Once home in London, I went to the aforementioned bar to catch up with my best buddy, Ros March. A weekly session of talking through our lives to date was, and is, a requirement that I consider vital to the healthy running of my life and this particular one was rather lengthy as I had been away for some weeks. We had met at the Fulham Boulevard for tea at four o’clock in the afternoon and were still there by nine o’clock in the evening, by which time the place was awash with so-called ‘Hooray Henrys’, and Ros and I were three sheets to the wind. At some point I staggered up to the bar for yet more refreshments and, hearing all the over-privileged ‘Yah-yahing’ going on, I announced at the top of my voice to Ros, but also for the benefit of those around me: ‘I bet nobody here is a member of the Labour Party!’
With that a big, deep voice next to me said, ‘I am, actually.’
I looked up and that was it: love, dear reader, or, most likely at that particular juncture, lust. We struck up a conversation, about what, God alone knows, and then after saying goodnight he apparently spotted us staggering about outside, with me dropping ten-pound notes all over the place. Fearing for our safety he decided to walk us home. On reaching my door - at this time I lived a matter of minutes away, in St Dionis Road - I insisted on his coming in for a cup of tea, asking at the same time whether, as he was a man, he would mind taking a look at (a) my shower, as I could read a novel in between each drop of water that came out of it, and (b) my washing machine, which for some reason I had been unable to empty and which therefore had been full of soaking washing for several days.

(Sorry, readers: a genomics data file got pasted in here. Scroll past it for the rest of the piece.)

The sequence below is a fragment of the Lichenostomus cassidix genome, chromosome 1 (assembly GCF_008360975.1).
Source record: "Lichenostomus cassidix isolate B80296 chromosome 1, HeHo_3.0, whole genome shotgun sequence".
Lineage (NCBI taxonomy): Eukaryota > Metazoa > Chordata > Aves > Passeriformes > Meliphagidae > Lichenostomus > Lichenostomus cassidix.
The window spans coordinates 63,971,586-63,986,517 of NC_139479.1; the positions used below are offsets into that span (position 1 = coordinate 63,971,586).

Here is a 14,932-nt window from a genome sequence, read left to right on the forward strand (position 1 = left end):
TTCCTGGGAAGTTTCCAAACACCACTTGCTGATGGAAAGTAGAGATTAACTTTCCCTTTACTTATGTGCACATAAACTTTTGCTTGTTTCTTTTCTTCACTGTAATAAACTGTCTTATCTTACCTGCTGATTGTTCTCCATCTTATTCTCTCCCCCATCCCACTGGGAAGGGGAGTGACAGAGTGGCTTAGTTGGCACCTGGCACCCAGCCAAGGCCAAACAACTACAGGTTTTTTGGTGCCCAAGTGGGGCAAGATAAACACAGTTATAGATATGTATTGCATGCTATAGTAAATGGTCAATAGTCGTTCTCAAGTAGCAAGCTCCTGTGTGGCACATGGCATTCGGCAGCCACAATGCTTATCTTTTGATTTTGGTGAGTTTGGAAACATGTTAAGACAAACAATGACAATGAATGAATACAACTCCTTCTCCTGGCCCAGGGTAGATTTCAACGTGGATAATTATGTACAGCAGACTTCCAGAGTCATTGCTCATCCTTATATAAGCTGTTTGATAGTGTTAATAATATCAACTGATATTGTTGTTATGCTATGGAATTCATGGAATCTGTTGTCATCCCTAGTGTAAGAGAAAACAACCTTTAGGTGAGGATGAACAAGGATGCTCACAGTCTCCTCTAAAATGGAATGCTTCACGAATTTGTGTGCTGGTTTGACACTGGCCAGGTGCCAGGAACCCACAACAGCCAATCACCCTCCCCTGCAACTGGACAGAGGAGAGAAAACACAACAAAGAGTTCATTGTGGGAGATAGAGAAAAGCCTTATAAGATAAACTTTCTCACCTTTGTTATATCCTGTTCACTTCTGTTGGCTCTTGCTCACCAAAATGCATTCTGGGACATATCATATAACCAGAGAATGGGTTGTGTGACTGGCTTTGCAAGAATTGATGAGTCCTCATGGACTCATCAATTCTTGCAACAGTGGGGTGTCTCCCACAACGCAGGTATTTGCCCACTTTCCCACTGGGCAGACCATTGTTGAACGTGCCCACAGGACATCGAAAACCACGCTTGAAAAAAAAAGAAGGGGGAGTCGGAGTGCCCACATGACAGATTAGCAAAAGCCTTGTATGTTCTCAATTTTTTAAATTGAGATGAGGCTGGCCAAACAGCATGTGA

The house was open plan so that the sitting room ran straight through into the kitchen. As I stood at the far end of the room watching, as my mother would have called him, this ‘fine figure of a man’ get down on to his haunches to inspect the faulty machine, I was overcome with an overwhelming sense of exhilaration. When he dropped on to all-fours for an even closer look and said, ‘I think you probably need a pump,’ I mistook his meaning, not realising that he was referring to the appliance, and I ran the full length of the room towards him, propelled by an irresistible urge, and leapt, laughing with drunken glee, on to his back.
He shot to his feet and began to pivot round in an attempt to shed my limpet-like grasp, obviously thinking that this was an attack.
‘No! No! I want you to have my children!’ I cried reassuringly but round and round he spun. ‘No, no, honestly, I’ll give you reasonable access!’
Anyway, to cut a very long story short, we have at this point been together for twenty-three years. He was right about the pump, in all senses; he mended the washing machine that night and never really moved out, and a short and passionate eighteen months later we decided that we would, all things being equal, have a baby.
Only a couple of months later, in the run-up to the film Buster, we realised that we had in fact achieved our goal, if a little quicker than anticipated. When I broke the news to her, Norma H. decided that for insurance purposes it was probably better that it went no further than her. This was all very well, but I was suffering not just from morning sickness but from morning, noon and night sickness, and every so often during rehearsals, which were mainly with Phil, I would have to inexplicably get up and rush to the lavatory. This reached a crescendo of discomfort when one of my quick exits occurred with unfortunate timing and I rushed from the room just when Phil, as Buster, was telling me that he loved me and we were about to get into a clinch. That morning, my driver, Jeff, had asked me whether I was happy with his driving as he was concerned with the way I dashed, green faced, from the car at the end of each journey. Then Norma H. grabbed me later after rehearsals and said that Phil was wondering whether I had a problem with him, as my behaviour was so odd, so she was forced to spill the beans. There was much relief all round.